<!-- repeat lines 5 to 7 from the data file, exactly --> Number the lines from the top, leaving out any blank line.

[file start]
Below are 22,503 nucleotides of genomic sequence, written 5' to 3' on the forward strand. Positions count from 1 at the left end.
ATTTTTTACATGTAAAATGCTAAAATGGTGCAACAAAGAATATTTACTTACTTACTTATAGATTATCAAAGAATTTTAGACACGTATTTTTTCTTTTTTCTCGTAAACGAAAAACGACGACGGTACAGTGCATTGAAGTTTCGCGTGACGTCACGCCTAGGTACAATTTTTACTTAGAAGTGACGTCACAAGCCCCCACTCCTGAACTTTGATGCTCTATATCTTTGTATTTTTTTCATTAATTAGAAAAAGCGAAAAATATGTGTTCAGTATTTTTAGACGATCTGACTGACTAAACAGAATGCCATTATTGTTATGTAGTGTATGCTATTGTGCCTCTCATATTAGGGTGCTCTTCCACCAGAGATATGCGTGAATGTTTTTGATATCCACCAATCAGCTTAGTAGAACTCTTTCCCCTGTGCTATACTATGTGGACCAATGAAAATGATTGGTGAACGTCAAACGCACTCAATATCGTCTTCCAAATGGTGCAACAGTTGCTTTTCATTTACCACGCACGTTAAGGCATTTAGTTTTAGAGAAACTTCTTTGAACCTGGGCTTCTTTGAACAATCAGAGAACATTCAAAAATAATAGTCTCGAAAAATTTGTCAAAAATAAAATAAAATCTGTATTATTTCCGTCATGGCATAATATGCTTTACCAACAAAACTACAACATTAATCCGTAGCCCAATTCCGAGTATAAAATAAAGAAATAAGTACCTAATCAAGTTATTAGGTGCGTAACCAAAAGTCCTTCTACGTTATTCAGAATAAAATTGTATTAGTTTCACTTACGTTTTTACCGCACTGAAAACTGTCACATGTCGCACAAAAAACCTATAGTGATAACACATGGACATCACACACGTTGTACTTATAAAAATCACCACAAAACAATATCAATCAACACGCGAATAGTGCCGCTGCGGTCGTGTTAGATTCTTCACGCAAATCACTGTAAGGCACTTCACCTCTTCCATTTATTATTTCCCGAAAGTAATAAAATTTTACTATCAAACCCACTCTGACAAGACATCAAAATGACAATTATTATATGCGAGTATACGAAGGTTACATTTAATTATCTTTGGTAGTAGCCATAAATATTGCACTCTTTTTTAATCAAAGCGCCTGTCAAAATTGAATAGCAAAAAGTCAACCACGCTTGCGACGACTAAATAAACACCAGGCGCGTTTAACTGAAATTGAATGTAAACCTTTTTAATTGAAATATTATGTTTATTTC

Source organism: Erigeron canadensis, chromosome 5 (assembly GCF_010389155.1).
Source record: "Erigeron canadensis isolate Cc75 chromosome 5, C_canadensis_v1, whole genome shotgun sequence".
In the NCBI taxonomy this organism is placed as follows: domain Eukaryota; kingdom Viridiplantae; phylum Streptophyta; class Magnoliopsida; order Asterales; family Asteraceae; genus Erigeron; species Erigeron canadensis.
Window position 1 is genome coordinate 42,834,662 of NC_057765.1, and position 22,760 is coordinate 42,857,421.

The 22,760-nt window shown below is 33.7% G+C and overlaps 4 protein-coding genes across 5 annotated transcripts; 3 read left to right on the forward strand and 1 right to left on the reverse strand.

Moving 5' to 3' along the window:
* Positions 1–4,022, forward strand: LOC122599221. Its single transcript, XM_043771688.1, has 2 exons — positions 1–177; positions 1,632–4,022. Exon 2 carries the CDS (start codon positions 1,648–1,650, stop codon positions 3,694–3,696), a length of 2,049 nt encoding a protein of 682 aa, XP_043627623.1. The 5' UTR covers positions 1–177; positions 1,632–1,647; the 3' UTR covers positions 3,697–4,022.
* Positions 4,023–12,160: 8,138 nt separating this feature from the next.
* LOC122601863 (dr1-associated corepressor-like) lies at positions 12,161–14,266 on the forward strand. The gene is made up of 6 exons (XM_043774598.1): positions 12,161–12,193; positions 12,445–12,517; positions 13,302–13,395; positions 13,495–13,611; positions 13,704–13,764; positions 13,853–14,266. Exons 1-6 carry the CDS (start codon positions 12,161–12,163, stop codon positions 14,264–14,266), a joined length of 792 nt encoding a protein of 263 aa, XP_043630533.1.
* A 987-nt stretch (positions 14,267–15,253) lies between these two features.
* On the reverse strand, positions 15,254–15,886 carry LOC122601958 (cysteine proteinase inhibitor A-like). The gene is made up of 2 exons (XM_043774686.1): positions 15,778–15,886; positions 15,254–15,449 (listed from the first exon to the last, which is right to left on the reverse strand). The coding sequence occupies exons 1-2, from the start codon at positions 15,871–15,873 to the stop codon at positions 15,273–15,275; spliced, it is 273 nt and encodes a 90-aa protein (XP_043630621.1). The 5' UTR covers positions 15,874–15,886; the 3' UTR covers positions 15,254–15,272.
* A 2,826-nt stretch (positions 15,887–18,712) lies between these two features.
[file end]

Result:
In the NCBI taxonomy this organism is placed as follows: domain Eukaryota; kingdom Viridiplantae; phylum Streptophyta; class Magnoliopsida; order Asterales; family Asteraceae; genus Erigeron; species Erigeron canadensis.
Window position 1 is genome coordinate 42,834,662 of NC_057765.1, and position 22,760 is coordinate 42,857,421.

The 22,760-nt window shown below is 33.7% G+C and overlaps 4 protein-coding genes across 5 annotated transcripts; 3 read left to right on the forward strand and 1 right to left on the reverse strand.